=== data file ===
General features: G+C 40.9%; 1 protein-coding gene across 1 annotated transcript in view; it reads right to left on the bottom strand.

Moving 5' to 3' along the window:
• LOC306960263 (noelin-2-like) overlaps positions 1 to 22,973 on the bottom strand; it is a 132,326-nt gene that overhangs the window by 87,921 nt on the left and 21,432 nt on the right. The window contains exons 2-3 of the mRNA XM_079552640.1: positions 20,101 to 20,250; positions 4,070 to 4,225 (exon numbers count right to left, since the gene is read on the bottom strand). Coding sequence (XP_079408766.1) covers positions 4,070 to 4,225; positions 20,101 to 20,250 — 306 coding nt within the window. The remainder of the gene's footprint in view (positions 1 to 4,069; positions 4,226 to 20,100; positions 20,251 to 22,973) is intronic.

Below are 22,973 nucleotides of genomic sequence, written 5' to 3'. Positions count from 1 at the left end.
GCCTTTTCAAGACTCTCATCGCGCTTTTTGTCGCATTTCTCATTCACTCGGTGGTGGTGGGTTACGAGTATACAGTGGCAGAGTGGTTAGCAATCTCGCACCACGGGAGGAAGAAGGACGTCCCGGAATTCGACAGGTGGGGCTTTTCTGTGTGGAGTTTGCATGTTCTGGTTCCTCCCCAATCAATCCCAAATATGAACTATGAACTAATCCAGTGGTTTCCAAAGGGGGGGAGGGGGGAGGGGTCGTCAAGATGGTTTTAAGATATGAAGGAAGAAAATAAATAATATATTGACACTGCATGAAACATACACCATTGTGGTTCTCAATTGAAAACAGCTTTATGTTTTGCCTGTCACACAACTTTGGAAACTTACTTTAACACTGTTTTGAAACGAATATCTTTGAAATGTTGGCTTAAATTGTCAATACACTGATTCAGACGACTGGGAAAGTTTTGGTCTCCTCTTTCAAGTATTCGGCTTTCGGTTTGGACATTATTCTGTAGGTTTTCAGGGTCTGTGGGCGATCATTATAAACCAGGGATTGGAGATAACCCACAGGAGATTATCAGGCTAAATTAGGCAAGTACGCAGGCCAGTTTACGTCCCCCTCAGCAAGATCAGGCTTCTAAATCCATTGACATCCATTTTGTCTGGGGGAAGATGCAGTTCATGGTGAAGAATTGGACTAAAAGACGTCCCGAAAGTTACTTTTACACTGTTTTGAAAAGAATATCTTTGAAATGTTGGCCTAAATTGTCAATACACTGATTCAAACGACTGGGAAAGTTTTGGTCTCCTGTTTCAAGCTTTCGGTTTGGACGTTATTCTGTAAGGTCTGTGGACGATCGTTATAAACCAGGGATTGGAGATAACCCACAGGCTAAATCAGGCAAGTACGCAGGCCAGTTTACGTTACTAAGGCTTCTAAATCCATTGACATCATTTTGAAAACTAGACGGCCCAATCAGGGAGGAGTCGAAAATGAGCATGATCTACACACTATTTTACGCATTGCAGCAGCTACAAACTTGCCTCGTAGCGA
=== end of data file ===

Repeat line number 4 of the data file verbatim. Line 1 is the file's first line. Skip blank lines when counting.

Below are 22,973 nucleotides of genomic sequence, written 5' to 3'. Positions count from 1 at the left end.